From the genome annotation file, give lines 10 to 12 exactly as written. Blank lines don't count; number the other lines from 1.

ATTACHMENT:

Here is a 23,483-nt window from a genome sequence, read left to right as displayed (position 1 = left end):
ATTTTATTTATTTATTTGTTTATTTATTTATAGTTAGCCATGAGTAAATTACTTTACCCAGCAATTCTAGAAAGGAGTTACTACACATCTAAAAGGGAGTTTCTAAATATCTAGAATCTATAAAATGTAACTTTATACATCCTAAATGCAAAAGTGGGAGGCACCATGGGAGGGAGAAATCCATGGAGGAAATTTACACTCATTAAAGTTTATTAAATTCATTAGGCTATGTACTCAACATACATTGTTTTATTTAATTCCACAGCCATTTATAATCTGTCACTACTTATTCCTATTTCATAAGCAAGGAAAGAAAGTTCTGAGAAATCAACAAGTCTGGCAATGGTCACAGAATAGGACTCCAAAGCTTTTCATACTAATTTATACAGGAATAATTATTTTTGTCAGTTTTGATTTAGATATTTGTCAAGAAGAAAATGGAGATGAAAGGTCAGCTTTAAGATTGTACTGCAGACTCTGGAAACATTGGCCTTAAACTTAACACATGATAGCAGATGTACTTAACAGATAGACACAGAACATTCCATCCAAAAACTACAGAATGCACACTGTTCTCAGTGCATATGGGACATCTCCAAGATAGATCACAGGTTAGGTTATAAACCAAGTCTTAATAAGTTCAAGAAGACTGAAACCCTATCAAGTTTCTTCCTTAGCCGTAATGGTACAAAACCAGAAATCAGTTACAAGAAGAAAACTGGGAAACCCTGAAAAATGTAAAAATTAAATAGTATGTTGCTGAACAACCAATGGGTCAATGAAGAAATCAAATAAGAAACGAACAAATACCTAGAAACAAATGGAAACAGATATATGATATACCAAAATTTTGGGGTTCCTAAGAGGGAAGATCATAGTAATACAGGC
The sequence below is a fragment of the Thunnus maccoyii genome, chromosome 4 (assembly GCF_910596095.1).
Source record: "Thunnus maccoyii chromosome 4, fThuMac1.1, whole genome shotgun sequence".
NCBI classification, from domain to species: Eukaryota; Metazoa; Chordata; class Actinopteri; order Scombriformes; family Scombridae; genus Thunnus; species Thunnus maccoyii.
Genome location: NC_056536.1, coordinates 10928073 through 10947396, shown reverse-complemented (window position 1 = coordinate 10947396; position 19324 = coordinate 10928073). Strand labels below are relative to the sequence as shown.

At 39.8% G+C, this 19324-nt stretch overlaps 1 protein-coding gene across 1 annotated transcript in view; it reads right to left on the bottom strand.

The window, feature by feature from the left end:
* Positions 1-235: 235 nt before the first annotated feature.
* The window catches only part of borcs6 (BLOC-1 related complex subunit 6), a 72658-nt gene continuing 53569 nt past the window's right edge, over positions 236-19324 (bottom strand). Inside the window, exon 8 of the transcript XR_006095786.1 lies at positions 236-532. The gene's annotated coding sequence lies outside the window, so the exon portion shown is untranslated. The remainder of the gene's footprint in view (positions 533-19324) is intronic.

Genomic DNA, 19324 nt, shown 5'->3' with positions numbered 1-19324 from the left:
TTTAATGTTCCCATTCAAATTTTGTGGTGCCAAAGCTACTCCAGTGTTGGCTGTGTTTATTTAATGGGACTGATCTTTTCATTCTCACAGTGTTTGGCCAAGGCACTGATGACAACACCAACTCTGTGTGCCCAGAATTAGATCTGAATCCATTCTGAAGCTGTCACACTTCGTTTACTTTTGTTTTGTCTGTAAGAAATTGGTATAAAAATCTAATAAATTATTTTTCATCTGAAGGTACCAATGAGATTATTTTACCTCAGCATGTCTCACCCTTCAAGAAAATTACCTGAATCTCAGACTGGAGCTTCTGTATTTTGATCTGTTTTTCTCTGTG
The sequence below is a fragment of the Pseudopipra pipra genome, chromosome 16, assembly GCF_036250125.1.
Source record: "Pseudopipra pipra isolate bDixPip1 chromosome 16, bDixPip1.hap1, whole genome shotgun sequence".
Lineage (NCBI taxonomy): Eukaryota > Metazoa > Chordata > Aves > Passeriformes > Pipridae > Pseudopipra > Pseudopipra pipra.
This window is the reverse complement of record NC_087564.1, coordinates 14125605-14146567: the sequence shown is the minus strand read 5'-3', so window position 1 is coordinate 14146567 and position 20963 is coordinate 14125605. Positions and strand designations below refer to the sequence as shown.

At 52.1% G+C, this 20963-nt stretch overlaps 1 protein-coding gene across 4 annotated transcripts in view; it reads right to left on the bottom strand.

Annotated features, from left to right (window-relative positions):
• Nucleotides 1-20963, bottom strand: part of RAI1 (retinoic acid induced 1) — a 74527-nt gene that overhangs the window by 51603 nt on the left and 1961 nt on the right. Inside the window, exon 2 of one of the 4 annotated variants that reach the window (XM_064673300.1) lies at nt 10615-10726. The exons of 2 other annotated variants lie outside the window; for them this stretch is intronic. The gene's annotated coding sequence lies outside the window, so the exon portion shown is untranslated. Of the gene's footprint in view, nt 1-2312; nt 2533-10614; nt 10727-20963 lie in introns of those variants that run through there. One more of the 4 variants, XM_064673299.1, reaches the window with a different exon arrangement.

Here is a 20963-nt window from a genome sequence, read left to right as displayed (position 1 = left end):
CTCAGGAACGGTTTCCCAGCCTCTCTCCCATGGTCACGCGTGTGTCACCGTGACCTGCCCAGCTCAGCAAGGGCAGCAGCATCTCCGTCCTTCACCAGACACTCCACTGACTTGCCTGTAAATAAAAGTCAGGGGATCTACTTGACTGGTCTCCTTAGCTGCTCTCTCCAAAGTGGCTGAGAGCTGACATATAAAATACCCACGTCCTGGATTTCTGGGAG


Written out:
* The window catches only part of borcs6 (BLOC-1 related complex subunit 6), a 72658-nt gene continuing 53569 nt past the window's right edge, over positions 236-19324 (bottom strand). Inside the window, exon 8 of the transcript XR_006095786.1 lies at positions 236-532. The gene's annotated coding sequence lies outside the window, so the exon portion shown is untranslated. The remainder of the gene's footprint in view (positions 533-19324) is intronic.

Genomic DNA, 19324 nt, shown 5'->3' with positions numbered 1-19324 from the left:
TTTAATGTTCCCATTCAAATTTTGTGGTGCCAAAGCTACTCCAGTGTTGGCTGTGTTTATTTAATGGGACTGATCTTTTCATTCTCACAGTGTTTGGCCAAGGCACTGATGACAACACCAACTCTGTGTGCCCAGAATTAGATCTGAATCCATTCTGAAGCTGTCACACTTCGTTTACTTTTGTTTTGTCTGTAAGAAATTGGTATAAAAATCTAATAAATTATTTTTCATCTGAAGGTACCAATGAGATTATTTTACCTCAGCATGTCTCACCCTTCAAGAAAATTACCTGAATCTCAGACTGGAGCTTCTGTATTTTGATCTGTTTTTCTCTGTG